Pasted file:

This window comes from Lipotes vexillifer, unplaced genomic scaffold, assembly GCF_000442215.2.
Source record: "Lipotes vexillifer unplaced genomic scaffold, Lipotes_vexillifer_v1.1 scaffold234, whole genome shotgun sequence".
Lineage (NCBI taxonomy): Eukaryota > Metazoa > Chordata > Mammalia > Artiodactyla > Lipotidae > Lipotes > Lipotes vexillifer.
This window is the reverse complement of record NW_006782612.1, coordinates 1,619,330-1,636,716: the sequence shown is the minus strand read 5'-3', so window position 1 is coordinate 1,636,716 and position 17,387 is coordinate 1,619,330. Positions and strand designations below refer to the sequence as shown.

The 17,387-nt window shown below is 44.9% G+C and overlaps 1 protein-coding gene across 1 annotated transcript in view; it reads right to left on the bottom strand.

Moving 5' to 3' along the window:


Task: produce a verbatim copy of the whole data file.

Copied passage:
This window comes from Lipotes vexillifer, unplaced genomic scaffold, assembly GCF_000442215.2.
Source record: "Lipotes vexillifer unplaced genomic scaffold, Lipotes_vexillifer_v1.1 scaffold234, whole genome shotgun sequence".
Lineage (NCBI taxonomy): Eukaryota > Metazoa > Chordata > Mammalia > Artiodactyla > Lipotidae > Lipotes > Lipotes vexillifer.
This window is the reverse complement of record NW_006782612.1, coordinates 1,619,330-1,636,716: the sequence shown is the minus strand read 5'-3', so window position 1 is coordinate 1,636,716 and position 17,387 is coordinate 1,619,330. Positions and strand designations below refer to the sequence as shown.

The 17,387-nt window shown below is 44.9% G+C and overlaps 1 protein-coding gene across 1 annotated transcript in view; it reads right to left on the bottom strand.

Moving 5' to 3' along the window: